Tracking the Breeding History to Determine Ownership of Plant Material

Of note, whenever you apply for plant breeder's protection, your application requires you to state the breeding history all the way back to the first publicly available plant, and then you are no longer required to state the breeding history. If a plant that is legally protected is included in the breeding history and that same plant is owned by someone else but they did not give permission to use the plant, then your newly invented plant was created illegally.  The issue becomes even more complicated because of our global commerce environment.

Let's say a plant breeder develops a superior quinoa grain in Peru that has twice the protein content of any other known plant. Let's then say this breeder has the resources to commercially protect their plant with a plant breeder's right application via the UPOV convention. This plant breeder now feels secure about offering the quinoa grain for sale. Meanwhile, health nuts in the U.S. find out about this particular variety and they increase the demand for this particular plant. Someone with more financial resources and distribution systems than our Peruvian plant breeder decides that they want to capitalize on this market opportunity. Their legal team investigates the plant and they learn that the plant is protected via plant breeders rights, but only in Peru.  So let's say this same company goes to Columbia and pays farmers to grow out the plant there. They do so successfully, and because this company has a lot of resources, they apply for plant protection in a number of countries, except Peru. Now this is pure theft but that doesn't make it uncommon. Intellectual property laws are country specific and protection is technically limited within the boundaries of the country offering legal rights.*

Eliminating intellectual property protection will not eliminate greed and the propensity for theft among humans. Intellectual property is limited to providing a legal system of recourse to respond to the debased nature of some of our fellow humans. Laws are in response to our worst natures. If humans focused on being ethical and doing the "right" thing, then we would need far fewer laws and regulations. We often know what the right thing to do is, so if we simply did it, we wouldn't need someone else forcing us to do it. I digress but with explorations on ethics, it is tempting to do…

Solutions that Empower Small Farmers by Increasing their Legal Rights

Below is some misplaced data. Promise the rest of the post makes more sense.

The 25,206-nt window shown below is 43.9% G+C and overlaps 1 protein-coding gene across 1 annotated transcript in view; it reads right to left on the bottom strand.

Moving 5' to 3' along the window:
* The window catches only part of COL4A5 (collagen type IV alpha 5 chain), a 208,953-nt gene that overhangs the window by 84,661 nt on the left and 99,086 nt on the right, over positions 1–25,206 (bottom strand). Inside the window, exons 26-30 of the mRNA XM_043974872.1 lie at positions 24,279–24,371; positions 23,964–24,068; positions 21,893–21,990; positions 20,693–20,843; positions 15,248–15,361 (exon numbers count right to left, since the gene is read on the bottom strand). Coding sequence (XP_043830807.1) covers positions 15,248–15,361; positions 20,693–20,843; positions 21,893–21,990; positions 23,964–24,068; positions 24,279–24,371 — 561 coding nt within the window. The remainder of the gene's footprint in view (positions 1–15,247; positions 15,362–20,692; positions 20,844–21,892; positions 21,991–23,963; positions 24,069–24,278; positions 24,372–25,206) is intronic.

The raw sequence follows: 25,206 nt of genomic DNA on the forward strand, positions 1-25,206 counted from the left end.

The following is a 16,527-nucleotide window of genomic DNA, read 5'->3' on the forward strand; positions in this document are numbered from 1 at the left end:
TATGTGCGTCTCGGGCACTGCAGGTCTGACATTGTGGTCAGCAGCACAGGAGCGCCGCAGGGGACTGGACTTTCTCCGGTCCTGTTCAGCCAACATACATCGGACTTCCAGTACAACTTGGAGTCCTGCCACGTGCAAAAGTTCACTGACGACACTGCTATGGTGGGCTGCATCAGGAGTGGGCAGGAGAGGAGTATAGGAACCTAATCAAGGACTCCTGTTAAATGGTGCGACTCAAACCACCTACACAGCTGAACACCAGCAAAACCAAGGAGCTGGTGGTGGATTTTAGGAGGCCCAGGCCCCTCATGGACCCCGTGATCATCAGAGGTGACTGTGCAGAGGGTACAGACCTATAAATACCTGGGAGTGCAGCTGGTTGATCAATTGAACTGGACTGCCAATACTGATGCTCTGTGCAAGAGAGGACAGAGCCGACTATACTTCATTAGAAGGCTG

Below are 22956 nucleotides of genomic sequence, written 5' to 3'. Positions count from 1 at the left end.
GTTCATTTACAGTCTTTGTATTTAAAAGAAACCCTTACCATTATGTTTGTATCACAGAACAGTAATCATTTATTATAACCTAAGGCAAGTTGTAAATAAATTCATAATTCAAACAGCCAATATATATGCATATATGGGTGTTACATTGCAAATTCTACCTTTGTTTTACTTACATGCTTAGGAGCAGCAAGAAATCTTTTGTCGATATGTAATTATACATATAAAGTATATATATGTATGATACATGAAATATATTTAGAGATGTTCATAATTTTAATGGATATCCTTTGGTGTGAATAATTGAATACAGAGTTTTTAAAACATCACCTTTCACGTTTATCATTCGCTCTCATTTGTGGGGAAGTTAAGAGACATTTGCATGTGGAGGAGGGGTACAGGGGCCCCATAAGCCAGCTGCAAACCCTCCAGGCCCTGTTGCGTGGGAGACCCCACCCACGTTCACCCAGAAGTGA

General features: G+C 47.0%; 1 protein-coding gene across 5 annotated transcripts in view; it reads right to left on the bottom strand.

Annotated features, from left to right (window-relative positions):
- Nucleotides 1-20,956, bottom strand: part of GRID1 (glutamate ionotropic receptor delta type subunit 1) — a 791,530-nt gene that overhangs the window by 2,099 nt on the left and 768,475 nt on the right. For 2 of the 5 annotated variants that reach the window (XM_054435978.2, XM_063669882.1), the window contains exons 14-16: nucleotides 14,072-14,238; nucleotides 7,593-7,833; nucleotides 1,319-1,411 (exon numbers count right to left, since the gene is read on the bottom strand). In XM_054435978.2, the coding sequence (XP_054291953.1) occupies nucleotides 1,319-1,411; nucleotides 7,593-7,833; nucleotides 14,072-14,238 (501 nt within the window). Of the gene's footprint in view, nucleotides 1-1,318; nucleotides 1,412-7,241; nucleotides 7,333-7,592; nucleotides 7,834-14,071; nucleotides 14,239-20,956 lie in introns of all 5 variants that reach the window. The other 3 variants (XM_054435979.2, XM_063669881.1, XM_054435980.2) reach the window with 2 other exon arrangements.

Back to our example, what is the recourse for a plant breeder who lacks the resources to obtain rights in global commercial markets but wants to take advantage of the intellectual property tool? I think they should model the Fair Trade coffee industry. That industry has effectively created a powerful market for socially responsible consumerism. Their brilliant marketing campaigns introduced us to the farmers and their children who make our daily cup of coffee possible and in good conscious, we feel like we are contributing to the improved economic opportunity for these families. Fair trade represents the true spirit of commerce where there is a mutually beneficial exchange.

I am not aware of any similar fair trade efforts for cereal grains and bioenergy crops but I am confident that such a model would work. Farming co-ops have proven that they can provide more protection for small farms and it is time that these same co-ops incorporate intellectual property protection as one of their tools so that they can better compete and benefit from our global economy. As a group, an intellectual property co-op could successfully compete with larger organizations, and as a group, they can solidify a market presence embraced by the socially responsible consumer.

*Other laws, governing trade, for example, try to compensate for the limitations of country-specific intellectual property law and may offer recourse in situations similar to this fictitious example.

If you liked this article and/or have something to share, we welcome your thoughts.








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Allison Frederick
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Specialist & Agent